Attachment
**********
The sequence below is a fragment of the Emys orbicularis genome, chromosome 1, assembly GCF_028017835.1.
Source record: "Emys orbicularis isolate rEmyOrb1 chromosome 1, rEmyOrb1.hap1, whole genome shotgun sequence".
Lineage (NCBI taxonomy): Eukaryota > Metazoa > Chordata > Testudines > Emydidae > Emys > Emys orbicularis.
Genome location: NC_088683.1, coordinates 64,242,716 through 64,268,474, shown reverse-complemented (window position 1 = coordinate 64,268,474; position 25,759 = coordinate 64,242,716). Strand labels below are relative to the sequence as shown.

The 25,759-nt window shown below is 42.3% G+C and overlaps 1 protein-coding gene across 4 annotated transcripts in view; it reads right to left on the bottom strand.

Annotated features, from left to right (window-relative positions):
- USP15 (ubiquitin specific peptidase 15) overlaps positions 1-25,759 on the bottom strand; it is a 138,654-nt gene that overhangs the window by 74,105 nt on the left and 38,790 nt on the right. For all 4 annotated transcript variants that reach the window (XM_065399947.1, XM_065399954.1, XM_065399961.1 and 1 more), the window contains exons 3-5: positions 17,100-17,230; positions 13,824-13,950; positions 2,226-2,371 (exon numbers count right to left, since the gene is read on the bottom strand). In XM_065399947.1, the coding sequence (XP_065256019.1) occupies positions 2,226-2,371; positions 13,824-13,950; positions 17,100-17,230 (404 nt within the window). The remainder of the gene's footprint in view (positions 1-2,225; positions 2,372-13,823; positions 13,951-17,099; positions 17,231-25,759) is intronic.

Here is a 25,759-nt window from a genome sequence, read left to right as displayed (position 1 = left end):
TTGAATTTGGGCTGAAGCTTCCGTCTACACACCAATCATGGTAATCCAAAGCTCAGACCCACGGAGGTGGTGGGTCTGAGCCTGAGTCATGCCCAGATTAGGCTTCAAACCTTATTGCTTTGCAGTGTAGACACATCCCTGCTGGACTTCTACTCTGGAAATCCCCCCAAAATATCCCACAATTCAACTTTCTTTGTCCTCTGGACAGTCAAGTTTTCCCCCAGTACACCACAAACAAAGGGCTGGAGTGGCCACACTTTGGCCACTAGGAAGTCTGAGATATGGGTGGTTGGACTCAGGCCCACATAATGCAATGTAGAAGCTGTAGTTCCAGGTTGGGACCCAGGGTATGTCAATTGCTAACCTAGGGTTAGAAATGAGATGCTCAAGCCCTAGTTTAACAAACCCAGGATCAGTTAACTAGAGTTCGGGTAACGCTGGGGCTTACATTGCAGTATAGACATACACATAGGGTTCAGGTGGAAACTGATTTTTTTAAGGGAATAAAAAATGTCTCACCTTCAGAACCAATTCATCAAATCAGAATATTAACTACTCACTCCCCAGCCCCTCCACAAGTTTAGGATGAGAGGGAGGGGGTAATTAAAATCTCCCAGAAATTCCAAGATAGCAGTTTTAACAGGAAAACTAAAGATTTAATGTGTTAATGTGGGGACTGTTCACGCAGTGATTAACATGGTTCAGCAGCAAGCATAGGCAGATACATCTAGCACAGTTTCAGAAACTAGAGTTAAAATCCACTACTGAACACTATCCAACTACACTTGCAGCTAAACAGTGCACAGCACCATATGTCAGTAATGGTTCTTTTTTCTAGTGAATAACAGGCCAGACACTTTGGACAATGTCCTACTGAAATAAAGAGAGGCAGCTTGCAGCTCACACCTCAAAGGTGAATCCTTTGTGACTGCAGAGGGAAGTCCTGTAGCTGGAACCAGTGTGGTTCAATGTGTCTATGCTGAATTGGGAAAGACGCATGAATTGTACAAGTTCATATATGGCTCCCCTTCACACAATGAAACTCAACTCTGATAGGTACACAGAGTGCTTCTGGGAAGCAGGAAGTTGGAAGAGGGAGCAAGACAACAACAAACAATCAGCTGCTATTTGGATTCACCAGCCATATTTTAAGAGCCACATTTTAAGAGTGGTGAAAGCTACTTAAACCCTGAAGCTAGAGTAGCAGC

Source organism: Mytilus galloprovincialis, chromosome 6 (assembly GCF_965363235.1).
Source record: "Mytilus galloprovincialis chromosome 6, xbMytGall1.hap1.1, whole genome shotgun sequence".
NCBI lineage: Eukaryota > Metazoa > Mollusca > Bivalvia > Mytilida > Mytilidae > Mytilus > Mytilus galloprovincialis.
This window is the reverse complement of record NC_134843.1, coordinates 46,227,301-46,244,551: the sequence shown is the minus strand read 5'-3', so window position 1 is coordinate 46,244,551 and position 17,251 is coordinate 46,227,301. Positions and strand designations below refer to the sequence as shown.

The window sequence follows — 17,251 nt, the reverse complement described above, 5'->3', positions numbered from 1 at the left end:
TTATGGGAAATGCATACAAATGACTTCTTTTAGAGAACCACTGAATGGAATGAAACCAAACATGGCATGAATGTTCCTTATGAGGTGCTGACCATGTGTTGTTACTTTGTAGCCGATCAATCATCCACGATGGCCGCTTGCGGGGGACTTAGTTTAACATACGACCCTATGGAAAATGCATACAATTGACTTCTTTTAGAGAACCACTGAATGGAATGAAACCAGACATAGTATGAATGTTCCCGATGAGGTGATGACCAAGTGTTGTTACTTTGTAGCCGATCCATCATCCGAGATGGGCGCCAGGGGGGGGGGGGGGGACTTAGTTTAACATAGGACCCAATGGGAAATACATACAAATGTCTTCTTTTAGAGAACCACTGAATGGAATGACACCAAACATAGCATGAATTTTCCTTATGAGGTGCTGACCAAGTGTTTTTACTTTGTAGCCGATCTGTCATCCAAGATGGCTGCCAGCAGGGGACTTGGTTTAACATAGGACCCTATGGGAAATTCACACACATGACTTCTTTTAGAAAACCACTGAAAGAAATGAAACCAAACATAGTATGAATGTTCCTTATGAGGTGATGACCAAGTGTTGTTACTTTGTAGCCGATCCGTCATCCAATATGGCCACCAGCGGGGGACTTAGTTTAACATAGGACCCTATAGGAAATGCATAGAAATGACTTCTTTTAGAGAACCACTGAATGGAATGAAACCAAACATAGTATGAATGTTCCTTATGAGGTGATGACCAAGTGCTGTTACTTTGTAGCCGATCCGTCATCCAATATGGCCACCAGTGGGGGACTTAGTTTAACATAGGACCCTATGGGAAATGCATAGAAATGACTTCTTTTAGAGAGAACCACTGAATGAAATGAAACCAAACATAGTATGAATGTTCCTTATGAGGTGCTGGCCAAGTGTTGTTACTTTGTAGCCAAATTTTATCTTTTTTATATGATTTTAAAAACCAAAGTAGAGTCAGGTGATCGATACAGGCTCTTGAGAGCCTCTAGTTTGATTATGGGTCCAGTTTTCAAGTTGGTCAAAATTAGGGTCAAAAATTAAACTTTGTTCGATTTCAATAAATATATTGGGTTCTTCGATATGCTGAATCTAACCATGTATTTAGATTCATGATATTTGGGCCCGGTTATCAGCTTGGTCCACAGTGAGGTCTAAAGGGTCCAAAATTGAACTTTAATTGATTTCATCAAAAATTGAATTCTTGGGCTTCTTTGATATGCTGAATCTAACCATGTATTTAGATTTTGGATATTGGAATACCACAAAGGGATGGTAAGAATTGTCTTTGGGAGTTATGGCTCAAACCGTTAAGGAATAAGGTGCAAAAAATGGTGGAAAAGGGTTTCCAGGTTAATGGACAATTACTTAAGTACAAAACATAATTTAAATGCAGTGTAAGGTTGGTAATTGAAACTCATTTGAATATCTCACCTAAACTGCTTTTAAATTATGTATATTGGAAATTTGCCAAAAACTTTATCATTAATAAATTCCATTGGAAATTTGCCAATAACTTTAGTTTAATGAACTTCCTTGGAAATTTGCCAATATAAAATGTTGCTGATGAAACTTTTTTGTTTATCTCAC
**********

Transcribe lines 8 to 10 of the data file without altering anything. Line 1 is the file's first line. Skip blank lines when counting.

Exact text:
Here is a 25,759-nt window from a genome sequence, read left to right as displayed (position 1 = left end):
TTGAATTTGGGCTGAAGCTTCCGTCTACACACCAATCATGGTAATCCAAAGCTCAGACCCACGGAGGTGGTGGGTCTGAGCCTGAGTCATGCCCAGATTAGGCTTCAAACCTTATTGCTTTGCAGTGTAGACACATCCCTGCTGGACTTCTACTCTGGAAATCCCCCCAAAATATCCCACAATTCAACTTTCTTTGTCCTCTGGACAGTCAAGTTTTCCCCCAGTACACCACAAACAAAGGGCTGGAGTGGCCACACTTTGGCCACTAGGAAGTCTGAGATATGGGTGGTTGGACTCAGGCCCACATAATGCAATGTAGAAGCTGTAGTTCCAGGTTGGGACCCAGGGTATGTCAATTGCTAACCTAGGGTTAGAAATGAGATGCTCAAGCCCTAGTTTAACAAACCCAGGATCAGTTAACTAGAGTTCGGGTAACGCTGGGGCTTACATTGCAGTATAGACATACACATAGGGTTCAGGTGGAAACTGATTTTTTTAAGGGAATAAAAAATGTCTCACCTTCAGAACCAATTCATCAAATCAGAATATTAACTACTCACTCCCCAGCCCCTCCACAAGTTTAGGATGAGAGGGAGGGGGTAATTAAAATCTCCCAGAAATTCCAAGATAGCAGTTTTAACAGGAAAACTAAAGATTTAATGTGTTAATGTGGGGACTGTTCACGCAGTGATTAACATGGTTCAGCAGCAAGCATAGGCAGATACATCTAGCACAGTTTCAGAAACTAGAGTTAAAATCCACTACTGAACACTATCCAACTACACTTGCAGCTAAACAGTGCACAGCACCATATGTCAGTAATGGTTCTTTTTTCTAGTGAATAACAGGCCAGACACTTTGGACAATGTCCTACTGAAATAAAGAGAGGCAGCTTGCAGCTCACACCTCAAAGGTGAATCCTTTGTGACTGCAGAGGGAAGTCCTGTAGCTGGAACCAGTGTGGTTCAATGTGTCTATGCTGAATTGGGAAAGACGCATGAATTGTACAAGTTCATATATGGCTCCCCTTCACACAATGAAACTCAACTCTGATAGGTACACAGAGTGCTTCTGGGAAGCAGGAAGTTGGAAGAGGGAGCAAGACAACAACAAACAATCAGCTGCTATTTGGATTCACCAGCCATATTTTAAGAGCCACATTTTAAGAGTGGTGAAAGCTACTTAAACCCTGAAGCTAGAGTAGCAGC

Source organism: Mytilus galloprovincialis, chromosome 6 (assembly GCF_965363235.1).